Annual performance reviews were built in the 20th century for large organizations to help them with scaling growth. In the meantime, the rate of progress, and the speed with which technology and the markets are changing, have made yearly reviews useless. Using feedback once or twice a year to adjust the course of action is just not frequent enough.

Luckily, there is a better approach that aligns well with the pace of changes in today’s organizations and with the growing telecommuting trend.

What is Agile Performance Management?

Agile Performance Management, also known as Continuous Performance Management (CPM) is a set of per­for­mance man­age­ment processes­ that take place through­out the year on an ongo­ing basis. These process­es include near-term objec­tive set­ting, reg­u­lar one-to-ones , real-time feed­back, and regular recognition.

Annual Performance Review Agile Performance Management
Review-centric Goal-centric
Annual Feedback Ongoing Feedback
Directing Coaching
Time-consuming Effortless Evaluations
Weakness based Strength based
Prone to bias Fact driven
Rear-facing Forward-looking

Description: Traditional approach to performance management vs CPM

CPM increases alignment between employees’ personal goals and desired company outcomes, because instead of focusing on reviewing past results it focuses on the goals and how they can be achieved. By being forward-looking it empowers change and improvement. The way the feedback is delivered in CPM makes it more fact-driven and timely, and as such less prone to bias. Instead of focusing on “what went wrong” aka weakness the focus shifts toward strength and how to get the most out of it.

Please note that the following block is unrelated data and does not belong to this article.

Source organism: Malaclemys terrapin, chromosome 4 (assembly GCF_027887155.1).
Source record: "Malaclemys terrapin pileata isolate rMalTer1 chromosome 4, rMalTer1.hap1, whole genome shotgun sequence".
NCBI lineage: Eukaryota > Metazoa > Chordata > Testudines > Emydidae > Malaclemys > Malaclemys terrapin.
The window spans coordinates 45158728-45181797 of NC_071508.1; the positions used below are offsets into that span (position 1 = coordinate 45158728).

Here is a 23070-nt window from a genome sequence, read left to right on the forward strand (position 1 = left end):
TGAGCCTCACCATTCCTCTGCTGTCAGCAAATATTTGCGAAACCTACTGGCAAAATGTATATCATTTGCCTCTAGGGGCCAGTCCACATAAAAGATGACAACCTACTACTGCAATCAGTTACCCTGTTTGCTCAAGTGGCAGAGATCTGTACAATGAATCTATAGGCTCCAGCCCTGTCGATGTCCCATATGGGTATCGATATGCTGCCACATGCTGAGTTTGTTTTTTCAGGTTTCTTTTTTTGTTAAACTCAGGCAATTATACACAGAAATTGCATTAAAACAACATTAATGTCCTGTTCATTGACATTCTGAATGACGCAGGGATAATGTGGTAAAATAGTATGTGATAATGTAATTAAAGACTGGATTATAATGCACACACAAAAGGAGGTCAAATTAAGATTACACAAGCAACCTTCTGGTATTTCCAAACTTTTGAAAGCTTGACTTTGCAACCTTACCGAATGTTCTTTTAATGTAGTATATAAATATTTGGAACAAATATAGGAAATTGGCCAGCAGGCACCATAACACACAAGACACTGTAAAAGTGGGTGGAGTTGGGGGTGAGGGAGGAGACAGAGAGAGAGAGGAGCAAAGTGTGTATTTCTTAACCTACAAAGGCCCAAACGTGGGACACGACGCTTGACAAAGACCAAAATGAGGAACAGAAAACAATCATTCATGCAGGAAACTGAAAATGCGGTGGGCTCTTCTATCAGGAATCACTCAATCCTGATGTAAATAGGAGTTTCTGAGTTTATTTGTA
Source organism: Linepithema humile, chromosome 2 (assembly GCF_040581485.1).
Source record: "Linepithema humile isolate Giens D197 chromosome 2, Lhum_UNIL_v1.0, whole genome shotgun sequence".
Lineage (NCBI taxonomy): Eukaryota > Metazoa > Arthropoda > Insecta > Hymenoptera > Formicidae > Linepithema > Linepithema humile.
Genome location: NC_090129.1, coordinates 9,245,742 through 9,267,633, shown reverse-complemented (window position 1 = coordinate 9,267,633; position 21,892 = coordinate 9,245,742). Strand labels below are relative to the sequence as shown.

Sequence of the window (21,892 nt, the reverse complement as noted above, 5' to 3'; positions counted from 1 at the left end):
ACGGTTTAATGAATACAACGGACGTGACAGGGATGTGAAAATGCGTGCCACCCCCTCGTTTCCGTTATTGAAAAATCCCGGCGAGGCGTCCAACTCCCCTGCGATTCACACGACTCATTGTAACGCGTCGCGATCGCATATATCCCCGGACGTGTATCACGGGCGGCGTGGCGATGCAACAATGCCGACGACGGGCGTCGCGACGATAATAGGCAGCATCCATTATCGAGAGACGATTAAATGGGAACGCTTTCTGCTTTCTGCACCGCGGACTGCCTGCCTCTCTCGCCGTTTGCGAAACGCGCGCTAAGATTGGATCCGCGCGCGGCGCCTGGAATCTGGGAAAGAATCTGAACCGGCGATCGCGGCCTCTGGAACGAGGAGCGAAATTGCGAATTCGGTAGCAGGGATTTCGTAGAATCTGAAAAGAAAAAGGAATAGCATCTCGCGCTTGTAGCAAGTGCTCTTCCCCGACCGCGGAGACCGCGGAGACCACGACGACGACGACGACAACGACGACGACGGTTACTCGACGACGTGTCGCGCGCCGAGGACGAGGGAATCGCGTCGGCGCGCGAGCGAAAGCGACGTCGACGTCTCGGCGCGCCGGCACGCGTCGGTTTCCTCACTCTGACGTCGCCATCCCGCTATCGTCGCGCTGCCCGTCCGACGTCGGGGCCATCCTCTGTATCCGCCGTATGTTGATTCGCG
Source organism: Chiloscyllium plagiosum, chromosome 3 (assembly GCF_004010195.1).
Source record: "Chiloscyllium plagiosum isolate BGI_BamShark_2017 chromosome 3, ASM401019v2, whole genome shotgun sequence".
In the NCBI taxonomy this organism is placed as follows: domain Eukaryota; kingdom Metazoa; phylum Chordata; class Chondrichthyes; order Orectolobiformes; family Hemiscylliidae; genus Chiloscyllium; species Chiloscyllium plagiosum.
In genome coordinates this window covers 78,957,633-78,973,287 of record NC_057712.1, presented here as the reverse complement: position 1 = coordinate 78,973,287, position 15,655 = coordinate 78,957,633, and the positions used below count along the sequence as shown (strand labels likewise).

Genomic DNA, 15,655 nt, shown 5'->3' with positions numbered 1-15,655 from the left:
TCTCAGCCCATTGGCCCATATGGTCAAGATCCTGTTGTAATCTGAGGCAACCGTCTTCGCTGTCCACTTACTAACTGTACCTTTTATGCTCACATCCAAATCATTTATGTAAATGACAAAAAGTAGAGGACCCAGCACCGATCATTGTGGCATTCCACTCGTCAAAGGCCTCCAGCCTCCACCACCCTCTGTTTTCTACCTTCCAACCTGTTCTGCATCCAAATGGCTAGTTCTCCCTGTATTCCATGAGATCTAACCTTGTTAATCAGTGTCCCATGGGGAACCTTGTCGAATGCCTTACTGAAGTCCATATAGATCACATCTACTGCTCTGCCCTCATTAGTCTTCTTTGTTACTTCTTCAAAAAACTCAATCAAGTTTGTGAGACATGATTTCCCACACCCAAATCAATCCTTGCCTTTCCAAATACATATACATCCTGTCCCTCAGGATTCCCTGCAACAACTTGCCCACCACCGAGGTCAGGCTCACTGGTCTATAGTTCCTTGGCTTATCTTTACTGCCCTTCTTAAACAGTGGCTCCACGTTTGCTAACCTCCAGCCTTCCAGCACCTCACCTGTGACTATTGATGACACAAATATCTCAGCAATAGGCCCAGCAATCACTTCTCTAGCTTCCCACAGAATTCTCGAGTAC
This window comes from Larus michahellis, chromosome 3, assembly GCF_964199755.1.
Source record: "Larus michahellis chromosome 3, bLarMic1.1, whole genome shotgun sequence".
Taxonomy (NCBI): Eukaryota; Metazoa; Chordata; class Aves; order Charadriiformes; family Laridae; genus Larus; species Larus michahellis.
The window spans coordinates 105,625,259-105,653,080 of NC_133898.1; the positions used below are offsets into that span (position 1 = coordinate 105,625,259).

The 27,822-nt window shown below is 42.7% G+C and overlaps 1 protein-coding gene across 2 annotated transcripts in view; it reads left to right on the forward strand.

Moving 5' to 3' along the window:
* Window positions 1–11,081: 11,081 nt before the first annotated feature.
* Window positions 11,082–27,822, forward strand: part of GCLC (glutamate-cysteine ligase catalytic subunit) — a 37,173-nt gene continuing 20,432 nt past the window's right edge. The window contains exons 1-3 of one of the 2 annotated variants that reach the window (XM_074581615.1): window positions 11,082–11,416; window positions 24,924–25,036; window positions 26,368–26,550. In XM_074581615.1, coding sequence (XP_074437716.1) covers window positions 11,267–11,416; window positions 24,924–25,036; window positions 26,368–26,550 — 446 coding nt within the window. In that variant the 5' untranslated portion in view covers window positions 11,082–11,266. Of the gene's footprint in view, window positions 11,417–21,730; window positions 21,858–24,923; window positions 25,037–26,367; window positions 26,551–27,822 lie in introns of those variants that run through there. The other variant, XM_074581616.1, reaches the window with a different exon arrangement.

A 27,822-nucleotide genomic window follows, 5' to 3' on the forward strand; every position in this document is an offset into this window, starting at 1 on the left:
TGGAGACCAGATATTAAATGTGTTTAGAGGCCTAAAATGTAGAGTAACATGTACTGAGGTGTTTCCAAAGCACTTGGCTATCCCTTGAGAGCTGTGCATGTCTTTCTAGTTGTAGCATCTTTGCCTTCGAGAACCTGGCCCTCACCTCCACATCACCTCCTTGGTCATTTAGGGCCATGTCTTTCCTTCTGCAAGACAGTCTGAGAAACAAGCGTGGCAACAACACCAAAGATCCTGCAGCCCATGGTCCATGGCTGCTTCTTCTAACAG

One of the best examples of how this can impact company’s results it the one from Adobe. In 2012, the Senior Vice President of People Resources at Adobe, Donna Morris, was feeling frustrated with annual performance reviews. The process was so complex, bureaucratic, and paperwork-heavy that it ate up thousands of hours of managers’ time. It also created barriers to teamwork and innovation, since the way it worked left many employees feeling undervalued. She suggested ditching annual reviews and replacing them with so called “check-ins”. Since the change, Adobe has seen a 30% decrease in the number of employees quitting. Most importantly, Adobe was able to save 80,000 hours spent by managers annually on reviews and redeploy them to more important business priorities.

When I joined SimScale, we didn’t have annual reviews or CPM processes in place. I introduced OKRs and regular 1:1s first for marketing and then later on helped to introduce them for the other departments. CPM has helped us to keep an ongoing quarterly growth and supported the teams in achieving ambitious goals. Within the marketing team, it has for example, enabled us to grow organic traffic by 2x.

I also mentioned before my experience with annual reviews at Google. And although Google decided to keep their bi-annual performance reviews, they were always using them on top of CPM processes that are deeply rooted within their company culture. And these processes, not the bi-annual performance reviews, are the ones that help Google reach their 10x goals which they are known for.